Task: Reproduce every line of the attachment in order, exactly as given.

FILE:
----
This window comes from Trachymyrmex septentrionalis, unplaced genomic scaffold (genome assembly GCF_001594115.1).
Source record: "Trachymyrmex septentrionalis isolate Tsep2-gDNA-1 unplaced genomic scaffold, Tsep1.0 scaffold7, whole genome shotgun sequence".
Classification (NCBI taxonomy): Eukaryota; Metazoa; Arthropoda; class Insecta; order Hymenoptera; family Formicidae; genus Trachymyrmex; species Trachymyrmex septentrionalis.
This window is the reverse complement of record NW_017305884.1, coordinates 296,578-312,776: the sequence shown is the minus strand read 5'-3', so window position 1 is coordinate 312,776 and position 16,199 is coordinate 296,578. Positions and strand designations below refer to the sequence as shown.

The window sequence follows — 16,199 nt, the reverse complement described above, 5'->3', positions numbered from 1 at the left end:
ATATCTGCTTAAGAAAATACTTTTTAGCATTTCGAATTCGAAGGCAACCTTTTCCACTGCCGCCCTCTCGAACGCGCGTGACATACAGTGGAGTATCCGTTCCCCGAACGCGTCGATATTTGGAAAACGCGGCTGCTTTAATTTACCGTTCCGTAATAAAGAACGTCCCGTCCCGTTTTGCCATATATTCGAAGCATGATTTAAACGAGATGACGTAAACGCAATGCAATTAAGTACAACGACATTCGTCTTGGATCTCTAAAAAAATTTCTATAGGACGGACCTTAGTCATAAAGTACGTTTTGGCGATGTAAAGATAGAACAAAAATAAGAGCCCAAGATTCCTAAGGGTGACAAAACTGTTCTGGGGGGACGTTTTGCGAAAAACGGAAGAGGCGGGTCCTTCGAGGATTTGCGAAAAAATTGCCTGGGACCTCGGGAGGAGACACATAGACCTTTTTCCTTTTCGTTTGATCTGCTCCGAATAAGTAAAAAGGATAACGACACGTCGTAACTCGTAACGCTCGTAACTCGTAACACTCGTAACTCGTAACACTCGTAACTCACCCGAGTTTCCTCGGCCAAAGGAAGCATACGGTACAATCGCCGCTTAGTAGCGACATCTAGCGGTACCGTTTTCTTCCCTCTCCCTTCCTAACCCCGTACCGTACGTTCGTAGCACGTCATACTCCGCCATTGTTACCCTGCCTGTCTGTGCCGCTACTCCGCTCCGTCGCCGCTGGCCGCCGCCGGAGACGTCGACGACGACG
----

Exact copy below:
This window comes from Trachymyrmex septentrionalis, unplaced genomic scaffold (genome assembly GCF_001594115.1).
Source record: "Trachymyrmex septentrionalis isolate Tsep2-gDNA-1 unplaced genomic scaffold, Tsep1.0 scaffold7, whole genome shotgun sequence".
Classification (NCBI taxonomy): Eukaryota; Metazoa; Arthropoda; class Insecta; order Hymenoptera; family Formicidae; genus Trachymyrmex; species Trachymyrmex septentrionalis.
This window is the reverse complement of record NW_017305884.1, coordinates 296,578-312,776: the sequence shown is the minus strand read 5'-3', so window position 1 is coordinate 312,776 and position 16,199 is coordinate 296,578. Positions and strand designations below refer to the sequence as shown.

The window sequence follows — 16,199 nt, the reverse complement described above, 5'->3', positions numbered from 1 at the left end:
ATATCTGCTTAAGAAAATACTTTTTAGCATTTCGAATTCGAAGGCAACCTTTTCCACTGCCGCCCTCTCGAACGCGCGTGACATACAGTGGAGTATCCGTTCCCCGAACGCGTCGATATTTGGAAAACGCGGCTGCTTTAATTTACCGTTCCGTAATAAAGAACGTCCCGTCCCGTTTTGCCATATATTCGAAGCATGATTTAAACGAGATGACGTAAACGCAATGCAATTAAGTACAACGACATTCGTCTTGGATCTCTAAAAAAATTTCTATAGGACGGACCTTAGTCATAAAGTACGTTTTGGCGATGTAAAGATAGAACAAAAATAAGAGCCCAAGATTCCTAAGGGTGACAAAACTGTTCTGGGGGGACGTTTTGCGAAAAACGGAAGAGGCGGGTCCTTCGAGGATTTGCGAAAAAATTGCCTGGGACCTCGGGAGGAGACACATAGACCTTTTTCCTTTTCGTTTGATCTGCTCCGAATAAGTAAAAAGGATAACGACACGTCGTAACTCGTAACGCTCGTAACTCGTAACACTCGTAACTCGTAACACTCGTAACTCACCCGAGTTTCCTCGGCCAAAGGAAGCATACGGTACAATCGCCGCTTAGTAGCGACATCTAGCGGTACCGTTTTCTTCCCTCTCCCTTCCTAACCCCGTACCGTACGTTCGTAGCACGTCATACTCCGCCATTGTTACCCTGCCTGTCTGTGCCGCTACTCCGCTCCGTCGCCGCTGGCCGCCGCCGGAGACGTCGACGACGACG